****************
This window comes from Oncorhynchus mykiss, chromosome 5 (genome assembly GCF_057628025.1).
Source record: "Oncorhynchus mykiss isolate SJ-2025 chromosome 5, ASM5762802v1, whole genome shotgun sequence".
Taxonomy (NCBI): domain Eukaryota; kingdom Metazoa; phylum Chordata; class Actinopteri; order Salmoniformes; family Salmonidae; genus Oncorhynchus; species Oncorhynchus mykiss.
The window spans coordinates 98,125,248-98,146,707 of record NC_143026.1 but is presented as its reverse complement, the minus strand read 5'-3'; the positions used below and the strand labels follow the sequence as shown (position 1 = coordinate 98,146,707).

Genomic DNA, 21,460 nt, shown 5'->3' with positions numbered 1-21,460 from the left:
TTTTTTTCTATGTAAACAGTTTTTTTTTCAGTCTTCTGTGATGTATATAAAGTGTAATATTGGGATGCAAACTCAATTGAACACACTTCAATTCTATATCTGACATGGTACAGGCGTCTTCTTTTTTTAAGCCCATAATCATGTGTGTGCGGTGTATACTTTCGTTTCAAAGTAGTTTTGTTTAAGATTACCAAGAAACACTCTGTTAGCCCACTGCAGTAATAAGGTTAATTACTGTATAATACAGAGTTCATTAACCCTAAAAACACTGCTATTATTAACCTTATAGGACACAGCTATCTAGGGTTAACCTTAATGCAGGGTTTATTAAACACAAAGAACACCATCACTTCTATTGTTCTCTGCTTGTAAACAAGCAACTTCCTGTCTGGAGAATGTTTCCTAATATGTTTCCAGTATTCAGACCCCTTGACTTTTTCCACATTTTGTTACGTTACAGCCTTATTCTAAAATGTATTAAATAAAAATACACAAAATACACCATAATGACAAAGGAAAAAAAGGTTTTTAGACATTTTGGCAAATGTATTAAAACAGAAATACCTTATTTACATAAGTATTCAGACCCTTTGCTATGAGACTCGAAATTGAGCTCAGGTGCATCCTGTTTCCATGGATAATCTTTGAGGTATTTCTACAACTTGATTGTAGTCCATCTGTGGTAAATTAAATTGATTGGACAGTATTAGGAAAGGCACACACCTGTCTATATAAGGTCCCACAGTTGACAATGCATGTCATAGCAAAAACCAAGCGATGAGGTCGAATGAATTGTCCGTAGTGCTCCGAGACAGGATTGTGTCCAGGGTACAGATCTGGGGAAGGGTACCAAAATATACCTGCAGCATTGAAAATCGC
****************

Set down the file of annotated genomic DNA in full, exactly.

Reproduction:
This window comes from Oncorhynchus mykiss, chromosome 5 (genome assembly GCF_057628025.1).
Source record: "Oncorhynchus mykiss isolate SJ-2025 chromosome 5, ASM5762802v1, whole genome shotgun sequence".
Taxonomy (NCBI): domain Eukaryota; kingdom Metazoa; phylum Chordata; class Actinopteri; order Salmoniformes; family Salmonidae; genus Oncorhynchus; species Oncorhynchus mykiss.
The window spans coordinates 98,125,248-98,146,707 of record NC_143026.1 but is presented as its reverse complement, the minus strand read 5'-3'; the positions used below and the strand labels follow the sequence as shown (position 1 = coordinate 98,146,707).

Genomic DNA, 21,460 nt, shown 5'->3' with positions numbered 1-21,460 from the left:
TTTTTTTCTATGTAAACAGTTTTTTTTTCAGTCTTCTGTGATGTATATAAAGTGTAATATTGGGATGCAAACTCAATTGAACACACTTCAATTCTATATCTGACATGGTACAGGCGTCTTCTTTTTTTAAGCCCATAATCATGTGTGTGCGGTGTATACTTTCGTTTCAAAGTAGTTTTGTTTAAGATTACCAAGAAACACTCTGTTAGCCCACTGCAGTAATAAGGTTAATTACTGTATAATACAGAGTTCATTAACCCTAAAAACACTGCTATTATTAACCTTATAGGACACAGCTATCTAGGGTTAACCTTAATGCAGGGTTTATTAAACACAAAGAACACCATCACTTCTATTGTTCTCTGCTTGTAAACAAGCAACTTCCTGTCTGGAGAATGTTTCCTAATATGTTTCCAGTATTCAGACCCCTTGACTTTTTCCACATTTTGTTACGTTACAGCCTTATTCTAAAATGTATTAAATAAAAATACACAAAATACACCATAATGACAAAGGAAAAAAAGGTTTTTAGACATTTTGGCAAATGTATTAAAACAGAAATACCTTATTTACATAAGTATTCAGACCCTTTGCTATGAGACTCGAAATTGAGCTCAGGTGCATCCTGTTTCCATGGATAATCTTTGAGGTATTTCTACAACTTGATTGTAGTCCATCTGTGGTAAATTAAATTGATTGGACAGTATTAGGAAAGGCACACACCTGTCTATATAAGGTCCCACAGTTGACAATGCATGTCATAGCAAAAACCAAGCGATGAGGTCGAATGAATTGTCCGTAGTGCTCCGAGACAGGATTGTGTCCAGGGTACAGATCTGGGGAAGGGTACCAAAATATACCTGCAGCATTGAAAATCGC